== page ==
Resolving distance ambiguities towards 6.7 GHz methanol masers
Max-Planck-Institut für Radioastronomie, Auf dem Hügel 69, 53121 Bonn, Germany e-mail: firstname.lastname@example.org
2 Arecibo Observatory, HC3 Box 53995, Arecibo, PR 00612, USA e-mail: email@example.com
3 Jet Propulsion Laboratory, California Institute of Technology, Pasadena, CA 91109, USA e-mail: Paul.F.Goldsmith@jpl.nasa.gov
Accepted: 14 May 2008
Context. Distances to most star forming regions are determined using kinematics, through the assumption that the observed radial velocity arises from the motion of the source with respect to the Sun resulting from the differential rotation of Galaxy. The primary challenge associated with the application of this technique in the inner Galaxy is the kinematic distance ambiguity.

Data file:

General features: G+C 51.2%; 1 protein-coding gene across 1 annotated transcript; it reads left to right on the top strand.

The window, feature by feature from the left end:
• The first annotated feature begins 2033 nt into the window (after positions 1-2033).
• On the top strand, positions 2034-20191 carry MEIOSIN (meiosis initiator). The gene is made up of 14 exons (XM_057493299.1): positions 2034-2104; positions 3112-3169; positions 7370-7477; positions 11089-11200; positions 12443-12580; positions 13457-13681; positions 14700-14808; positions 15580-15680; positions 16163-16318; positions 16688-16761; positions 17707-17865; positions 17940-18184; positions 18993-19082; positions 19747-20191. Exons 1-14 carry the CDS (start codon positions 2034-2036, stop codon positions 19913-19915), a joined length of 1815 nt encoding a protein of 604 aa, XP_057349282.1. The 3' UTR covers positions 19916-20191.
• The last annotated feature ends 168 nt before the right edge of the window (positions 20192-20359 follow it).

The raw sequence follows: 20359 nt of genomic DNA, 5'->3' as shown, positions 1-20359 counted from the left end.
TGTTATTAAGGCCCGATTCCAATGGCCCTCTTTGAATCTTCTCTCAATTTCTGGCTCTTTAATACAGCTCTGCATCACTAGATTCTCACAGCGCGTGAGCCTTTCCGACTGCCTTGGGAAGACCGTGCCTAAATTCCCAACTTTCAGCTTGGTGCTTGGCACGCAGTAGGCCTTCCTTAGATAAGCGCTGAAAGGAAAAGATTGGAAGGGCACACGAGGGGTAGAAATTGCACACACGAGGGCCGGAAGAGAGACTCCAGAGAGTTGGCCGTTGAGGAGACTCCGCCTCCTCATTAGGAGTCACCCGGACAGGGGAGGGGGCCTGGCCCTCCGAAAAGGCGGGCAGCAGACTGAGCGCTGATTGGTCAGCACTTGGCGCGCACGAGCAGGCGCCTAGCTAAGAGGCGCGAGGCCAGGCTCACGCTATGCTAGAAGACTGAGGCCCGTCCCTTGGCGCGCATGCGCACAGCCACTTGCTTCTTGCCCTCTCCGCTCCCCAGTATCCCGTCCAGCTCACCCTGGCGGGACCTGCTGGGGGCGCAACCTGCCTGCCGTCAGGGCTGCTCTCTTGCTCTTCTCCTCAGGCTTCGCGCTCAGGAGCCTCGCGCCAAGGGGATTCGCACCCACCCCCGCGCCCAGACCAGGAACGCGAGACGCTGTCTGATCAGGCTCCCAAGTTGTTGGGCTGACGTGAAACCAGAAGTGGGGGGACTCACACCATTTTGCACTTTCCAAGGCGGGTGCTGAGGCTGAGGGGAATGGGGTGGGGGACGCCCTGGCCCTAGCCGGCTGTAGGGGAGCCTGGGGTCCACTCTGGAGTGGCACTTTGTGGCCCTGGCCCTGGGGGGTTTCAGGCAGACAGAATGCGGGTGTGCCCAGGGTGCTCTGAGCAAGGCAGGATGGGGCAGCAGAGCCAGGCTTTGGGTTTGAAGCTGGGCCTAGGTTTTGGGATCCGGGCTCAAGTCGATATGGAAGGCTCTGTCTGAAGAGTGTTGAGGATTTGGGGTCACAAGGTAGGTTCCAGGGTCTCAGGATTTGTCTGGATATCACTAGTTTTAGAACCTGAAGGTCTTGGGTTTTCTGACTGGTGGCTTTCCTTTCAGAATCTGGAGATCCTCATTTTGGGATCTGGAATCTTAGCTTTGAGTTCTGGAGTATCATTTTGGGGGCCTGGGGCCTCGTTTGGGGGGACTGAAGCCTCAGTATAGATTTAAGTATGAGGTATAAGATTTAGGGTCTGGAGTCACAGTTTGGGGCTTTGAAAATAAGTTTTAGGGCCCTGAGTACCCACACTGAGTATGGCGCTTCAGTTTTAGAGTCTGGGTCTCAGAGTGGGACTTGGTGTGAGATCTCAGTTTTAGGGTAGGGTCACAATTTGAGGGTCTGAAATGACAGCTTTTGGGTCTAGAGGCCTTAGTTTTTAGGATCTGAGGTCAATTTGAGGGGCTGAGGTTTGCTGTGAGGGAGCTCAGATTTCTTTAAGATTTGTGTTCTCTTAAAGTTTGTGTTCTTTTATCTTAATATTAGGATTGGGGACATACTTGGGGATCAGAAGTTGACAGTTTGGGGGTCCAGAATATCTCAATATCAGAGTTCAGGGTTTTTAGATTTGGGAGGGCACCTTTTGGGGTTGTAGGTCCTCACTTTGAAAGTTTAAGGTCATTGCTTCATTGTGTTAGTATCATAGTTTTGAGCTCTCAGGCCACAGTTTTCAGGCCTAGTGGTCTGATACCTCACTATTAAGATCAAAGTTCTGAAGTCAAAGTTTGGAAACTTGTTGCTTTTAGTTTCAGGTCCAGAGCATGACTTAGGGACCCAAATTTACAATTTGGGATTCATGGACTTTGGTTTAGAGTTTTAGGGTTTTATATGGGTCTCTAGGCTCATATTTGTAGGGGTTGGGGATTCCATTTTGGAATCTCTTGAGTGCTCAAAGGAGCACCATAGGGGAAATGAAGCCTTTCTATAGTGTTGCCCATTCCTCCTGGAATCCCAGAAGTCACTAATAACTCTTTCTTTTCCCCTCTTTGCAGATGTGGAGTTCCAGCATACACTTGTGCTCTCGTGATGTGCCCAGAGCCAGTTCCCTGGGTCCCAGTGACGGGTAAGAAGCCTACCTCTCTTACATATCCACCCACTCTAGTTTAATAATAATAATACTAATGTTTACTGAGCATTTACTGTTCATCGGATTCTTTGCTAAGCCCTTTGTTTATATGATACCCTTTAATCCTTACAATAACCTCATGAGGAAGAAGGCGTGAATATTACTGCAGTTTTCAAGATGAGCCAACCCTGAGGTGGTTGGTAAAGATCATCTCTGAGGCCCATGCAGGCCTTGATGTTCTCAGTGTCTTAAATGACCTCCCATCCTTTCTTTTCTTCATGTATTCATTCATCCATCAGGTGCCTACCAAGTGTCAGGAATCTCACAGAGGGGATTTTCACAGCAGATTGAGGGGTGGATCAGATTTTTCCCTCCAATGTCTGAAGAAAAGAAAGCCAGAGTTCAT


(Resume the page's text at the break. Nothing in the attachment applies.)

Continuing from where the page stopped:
Aims. In this work, we aim to resolve the kinematic distance ambiguity towards a sample of 6.7 GHz methanol masers, which are signposts of the early stages of massive star formation.
Methods. We measured 21 cm H I absorption spectra using the Very Large Array in C and CnB configurations. A comparison of the maximum velocity of H I absorption with the source velocity and tangent point velocity was used to resolve the kinematic distance ambiguity.
Results. We resolved the distance ambiguity towards 41 sources. Distance determinations that are in conflict with previous measurements are discussed. The NE2001 spiral arm model is broadly consistent with the locations of the star forming complexes. We find that the use of vertical scale height arguments to resolve the distance ambiguity can lead to erroneous classifications for a significant fraction of sources.
Key words: Galaxy: kinematics and dynamics / Galaxy: structure / H II regions
© ESO, 2008